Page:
BOYNTON BEACH, Fla. – What’s fast shaping up as one of the best, highest-grossing Asian antiques sales ever for Elite Decorative Arts is planned for the weekend of Nov. 10-11, 2012, in Boynton Beach, Fla. Offered will be nearly 800 lots including porcelain, ivory, jade, coral, stone carvings, artwork, metalwork, fine furniture and more. The auction will begin at 1 p.m. (EST) both days.
“We just got a great collection in, to go along with some already wonderful pieces, and the merchandise in this sale carries impeccable provenance,” said Scott Cieckiewicz of Elite Decorative Arts. “All signs certainly point toward our finest Asian sale of this year and possibly ever. The quality of the lots is consistently high, and it spans a broad spectrum of categories.”
The auction will be held at Elite Decorative Arts’ gallery, in the Quantum Town Center, at 1034 Gateway Boulevard (Stes. 106-108) in Boynton Beach. Previews will be held on Friday, Nov. 9, from 11-5; and Saturday and Sunday (auction days), from 11 a.m. until the first gavel comes down at 1 p.m. Online bidding will be provided by Artfact.com and LiveAuctioneers.com.
The expected top lot of the auction is a Chinese hand-carved white jadeite figure depicting a Guan Yin in a standing position (estimate $250,000-$350,000). Her right hand is clutching her left wrist and she is wearing a rosary and a flowing layered robe. The figure is 15 inches tall on a one-inch base. Included is a carved wooden display case with bamboo form.
Recently consigned are a pair of 18th or 19th century Chinese hand-painted blue and white porcelain floor vases, each of phoenix tail form and depicting dragons, foo lions, kylin beasts, elephants and tigers, in a raised design (estimate $40,000-$60,000 for the pair). The vases, from the Sam Feldman collection, are from the Qing Dynasty period. Both are just shy of 30 inches tall.
The Asian arts and antiques sale will feature three Chinese carved rhinoceros horn libation cups, the most spectacular of which has a floral vine design and a figural stump. It is expected to sell for $100,000-$200,000. The cup, from the Qing Dynasty period, has a figural branch form handle and includes a fitted wooden flora form and lily pad base. The horn is 4 inches by 6 inches.
Fans of antique Asian jewelry will be impressed by the massive and stunning men’s 18kt white gold ring mount holding an emerald green oval cabochon cut jadeite stone (estimate $60,000-$80,000). The jadeite stone is a beautiful glowing translucent emerald green in color and it measures 26mm by 17.7mm by 10mm. The size 9 1/2 ring boasts a total weight of 16.6 dwt.
Two 18th century Qing Dynasty Chinese porcelain vases, both holding the six-character archaic Qianlong (1736-1795) reign marks, should each do well. One is an Imperial blue glaze porcelain bottle form vase, 21 1/2 inches tall (estimate $50,000-$70,000). The other is blue and white and depicts lotus blossoms and medallions with scrolled leaves and vines (estimate $20,000-$30,000).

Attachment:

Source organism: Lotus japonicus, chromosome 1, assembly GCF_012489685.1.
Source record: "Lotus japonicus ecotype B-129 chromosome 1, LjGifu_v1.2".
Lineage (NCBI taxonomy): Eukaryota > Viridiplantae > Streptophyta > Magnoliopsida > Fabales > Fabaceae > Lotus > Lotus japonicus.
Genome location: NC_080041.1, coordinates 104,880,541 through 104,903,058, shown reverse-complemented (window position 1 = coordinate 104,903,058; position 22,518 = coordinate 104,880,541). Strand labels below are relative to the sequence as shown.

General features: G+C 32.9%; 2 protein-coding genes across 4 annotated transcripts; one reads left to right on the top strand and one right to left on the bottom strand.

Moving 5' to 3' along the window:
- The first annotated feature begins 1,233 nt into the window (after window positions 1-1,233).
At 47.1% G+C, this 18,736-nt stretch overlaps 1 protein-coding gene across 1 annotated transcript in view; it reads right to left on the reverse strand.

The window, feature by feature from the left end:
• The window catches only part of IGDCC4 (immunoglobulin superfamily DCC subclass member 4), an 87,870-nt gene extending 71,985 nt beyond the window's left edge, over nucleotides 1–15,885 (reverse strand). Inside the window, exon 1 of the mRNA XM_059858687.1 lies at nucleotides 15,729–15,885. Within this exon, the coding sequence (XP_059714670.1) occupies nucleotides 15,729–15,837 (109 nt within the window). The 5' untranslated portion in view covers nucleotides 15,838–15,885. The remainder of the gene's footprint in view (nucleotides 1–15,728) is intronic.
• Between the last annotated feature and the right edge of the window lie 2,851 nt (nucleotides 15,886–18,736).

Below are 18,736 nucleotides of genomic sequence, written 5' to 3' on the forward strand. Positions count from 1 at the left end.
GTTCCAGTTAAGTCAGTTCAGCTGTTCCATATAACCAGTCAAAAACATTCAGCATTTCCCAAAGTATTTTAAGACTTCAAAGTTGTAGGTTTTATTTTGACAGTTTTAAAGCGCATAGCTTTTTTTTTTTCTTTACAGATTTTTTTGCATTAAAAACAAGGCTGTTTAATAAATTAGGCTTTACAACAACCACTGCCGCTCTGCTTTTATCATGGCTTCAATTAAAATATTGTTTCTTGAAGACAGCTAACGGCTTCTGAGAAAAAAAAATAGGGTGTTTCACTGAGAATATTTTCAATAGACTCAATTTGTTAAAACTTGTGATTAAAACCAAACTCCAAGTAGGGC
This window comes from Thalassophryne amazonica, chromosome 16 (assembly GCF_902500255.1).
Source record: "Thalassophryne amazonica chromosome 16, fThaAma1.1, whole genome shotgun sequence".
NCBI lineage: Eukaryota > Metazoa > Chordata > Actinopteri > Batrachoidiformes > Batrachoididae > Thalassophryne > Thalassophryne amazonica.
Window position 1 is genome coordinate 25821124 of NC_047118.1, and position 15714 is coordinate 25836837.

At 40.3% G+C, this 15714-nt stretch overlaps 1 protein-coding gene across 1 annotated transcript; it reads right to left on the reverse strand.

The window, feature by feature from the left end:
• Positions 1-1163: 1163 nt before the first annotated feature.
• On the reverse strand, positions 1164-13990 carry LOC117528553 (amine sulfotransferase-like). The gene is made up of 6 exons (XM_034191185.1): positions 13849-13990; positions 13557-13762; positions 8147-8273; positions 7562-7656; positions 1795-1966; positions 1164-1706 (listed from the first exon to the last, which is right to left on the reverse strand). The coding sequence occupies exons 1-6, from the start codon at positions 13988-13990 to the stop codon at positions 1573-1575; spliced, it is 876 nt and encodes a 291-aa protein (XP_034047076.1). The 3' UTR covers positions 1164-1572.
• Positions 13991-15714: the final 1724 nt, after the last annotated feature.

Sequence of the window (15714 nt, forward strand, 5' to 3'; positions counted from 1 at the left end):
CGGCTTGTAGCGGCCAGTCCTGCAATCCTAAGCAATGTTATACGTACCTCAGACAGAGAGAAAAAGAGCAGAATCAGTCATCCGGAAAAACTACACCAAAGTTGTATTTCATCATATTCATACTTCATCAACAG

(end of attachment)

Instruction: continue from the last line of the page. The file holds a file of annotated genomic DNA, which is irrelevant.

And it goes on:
Another vase worth noting is an antique Chinese hand-painted famille verte cylindrical form phoenix tail vase (estimate $ 8,000-$10,000). Depicted on the vase is a palace courtyard scene with an emperor conducting a ceremony and guards patrolling. The neck shows Shou Xing with deer and clouds. The 18 3/4-inch tall vase holds six character blue Ming Chenghua reign marks.
A pair of Chinese fully relief carved and polychromed interlocking ivory double gourd hulu form plaques, painstakingly carved from a single tusk to form the two plaques, should rise to $10,000-$15,000. The outside of each depicts Guan Yin with flying attendants, with flowing garments. The plaques, from the Qing dynasty period (19th century), are both 14 inches tall.
Another recent consignment is a Chinese carved spinach green jade Mughal style floriform handled bowl, of shallow circular form and with straight sides (estimate $6,000-$9,000). The bowl’s provenance is impressive: It was in the Christie’s East sale from March 1988. The 2 inch tall by 16 inch wide bowl, with fitted wooden floral base, has openwork floriform handles. The auction will feature a dozen or so more documented items from the same Christie’s East sale.
A rhinoceros horn from the 18th or 19th century, measuring 18 1/4 inches long by about 16 1/8 inches in girth at its thickest point, with a total weight of 1,807 grams, should make $30,000-$50,000. Also, a pair of 20th century Chinese ivory tusks intricately carved to depict a phoenix with her young amongst flowers and pine trees, 33 1/2 inches long, should hit $20,000-$30,000.
Two lots carry presale estimates of $8,000-$12,000. The first is a Chinese hand-painted enameled famille rose Qian Qiu bottle form vase, depicting pomegranates on branches with leaves, 23 inches in height. The second is a stunning, large (36 3/4 inches tall) Chinese carved ivory 14-arm goddess sculpture with multiple heads and crowned with a seated Buddha figure.
All purchases will be subject to a 15 percent buyer’s premium (for in-house and phone bids), 18 percent for online bids. Phone and absentee bids will also be accepted. Elite Decorative Arts is now accepting consignments for its Dec. 8 Fine Decorative Arts Sale; for consignment information, contact 800-991-3340 or firstname.lastname@example.org.